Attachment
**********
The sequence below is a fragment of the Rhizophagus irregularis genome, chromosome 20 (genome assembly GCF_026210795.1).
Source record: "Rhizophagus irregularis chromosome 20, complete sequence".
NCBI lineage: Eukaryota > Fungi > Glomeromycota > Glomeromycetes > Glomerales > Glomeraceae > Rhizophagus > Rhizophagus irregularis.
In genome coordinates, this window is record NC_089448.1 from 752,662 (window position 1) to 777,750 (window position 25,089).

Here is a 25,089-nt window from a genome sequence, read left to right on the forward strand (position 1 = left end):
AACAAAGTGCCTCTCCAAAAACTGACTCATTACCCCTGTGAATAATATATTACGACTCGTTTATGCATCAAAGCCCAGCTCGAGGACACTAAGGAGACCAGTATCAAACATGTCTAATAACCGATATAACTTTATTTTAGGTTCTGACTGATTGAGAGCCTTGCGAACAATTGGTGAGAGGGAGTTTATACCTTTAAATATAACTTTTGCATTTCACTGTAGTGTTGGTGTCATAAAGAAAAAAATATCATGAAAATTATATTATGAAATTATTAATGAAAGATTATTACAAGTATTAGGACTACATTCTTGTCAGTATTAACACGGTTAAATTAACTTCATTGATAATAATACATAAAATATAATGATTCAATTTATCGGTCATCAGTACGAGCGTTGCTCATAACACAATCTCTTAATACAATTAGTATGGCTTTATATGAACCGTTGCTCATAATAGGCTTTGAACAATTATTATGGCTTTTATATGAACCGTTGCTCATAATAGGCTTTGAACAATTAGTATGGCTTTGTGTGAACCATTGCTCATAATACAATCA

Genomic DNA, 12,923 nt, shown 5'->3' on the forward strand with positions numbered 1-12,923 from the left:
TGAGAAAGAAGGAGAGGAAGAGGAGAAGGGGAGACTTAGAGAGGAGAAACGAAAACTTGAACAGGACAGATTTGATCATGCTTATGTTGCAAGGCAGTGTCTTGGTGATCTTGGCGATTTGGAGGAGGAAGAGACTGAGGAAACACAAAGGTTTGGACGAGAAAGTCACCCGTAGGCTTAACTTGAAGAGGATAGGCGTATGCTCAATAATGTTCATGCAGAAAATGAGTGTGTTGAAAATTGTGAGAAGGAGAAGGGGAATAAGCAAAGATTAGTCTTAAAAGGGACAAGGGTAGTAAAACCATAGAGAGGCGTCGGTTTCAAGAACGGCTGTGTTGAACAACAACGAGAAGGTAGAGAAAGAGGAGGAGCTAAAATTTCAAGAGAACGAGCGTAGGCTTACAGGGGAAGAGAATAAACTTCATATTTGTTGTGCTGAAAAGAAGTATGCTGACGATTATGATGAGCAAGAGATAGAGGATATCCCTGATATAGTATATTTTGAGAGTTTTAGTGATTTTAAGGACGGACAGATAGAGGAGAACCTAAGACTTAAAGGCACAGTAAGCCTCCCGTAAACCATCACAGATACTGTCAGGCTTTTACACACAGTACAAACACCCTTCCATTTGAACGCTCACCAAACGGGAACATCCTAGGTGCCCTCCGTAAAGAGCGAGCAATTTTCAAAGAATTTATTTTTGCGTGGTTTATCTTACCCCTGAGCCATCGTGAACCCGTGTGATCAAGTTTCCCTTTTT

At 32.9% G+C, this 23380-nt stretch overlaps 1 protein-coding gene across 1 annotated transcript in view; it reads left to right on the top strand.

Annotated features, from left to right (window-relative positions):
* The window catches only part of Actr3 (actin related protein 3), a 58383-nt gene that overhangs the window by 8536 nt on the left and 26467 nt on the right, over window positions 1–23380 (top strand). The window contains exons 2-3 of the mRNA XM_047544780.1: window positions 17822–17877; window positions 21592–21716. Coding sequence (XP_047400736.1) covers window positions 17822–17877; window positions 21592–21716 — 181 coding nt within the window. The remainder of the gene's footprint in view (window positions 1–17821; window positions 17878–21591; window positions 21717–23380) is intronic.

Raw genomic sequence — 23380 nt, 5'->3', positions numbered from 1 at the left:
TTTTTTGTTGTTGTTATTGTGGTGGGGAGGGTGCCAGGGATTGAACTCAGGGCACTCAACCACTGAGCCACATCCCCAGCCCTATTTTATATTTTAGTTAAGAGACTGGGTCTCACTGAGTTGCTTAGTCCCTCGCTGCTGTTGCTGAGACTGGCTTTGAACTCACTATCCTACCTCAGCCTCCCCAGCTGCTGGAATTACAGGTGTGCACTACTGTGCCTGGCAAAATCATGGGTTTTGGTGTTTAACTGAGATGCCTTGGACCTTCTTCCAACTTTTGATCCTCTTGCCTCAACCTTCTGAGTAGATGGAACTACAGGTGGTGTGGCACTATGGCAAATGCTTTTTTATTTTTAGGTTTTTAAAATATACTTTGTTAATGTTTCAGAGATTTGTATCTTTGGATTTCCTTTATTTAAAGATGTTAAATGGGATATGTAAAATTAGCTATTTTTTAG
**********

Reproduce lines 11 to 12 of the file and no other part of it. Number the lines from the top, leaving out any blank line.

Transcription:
* The window catches only part of Actr3 (actin related protein 3), a 58383-nt gene that overhangs the window by 8536 nt on the left and 26467 nt on the right, over window positions 1–23380 (top strand). The window contains exons 2-3 of the mRNA XM_047544780.1: window positions 17822–17877; window positions 21592–21716. Coding sequence (XP_047400736.1) covers window positions 17822–17877; window positions 21592–21716 — 181 coding nt within the window. The remainder of the gene's footprint in view (window positions 1–17821; window positions 17878–21591; window positions 21717–23380) is intronic.

Raw genomic sequence — 23380 nt, 5'->3', positions numbered from 1 at the left: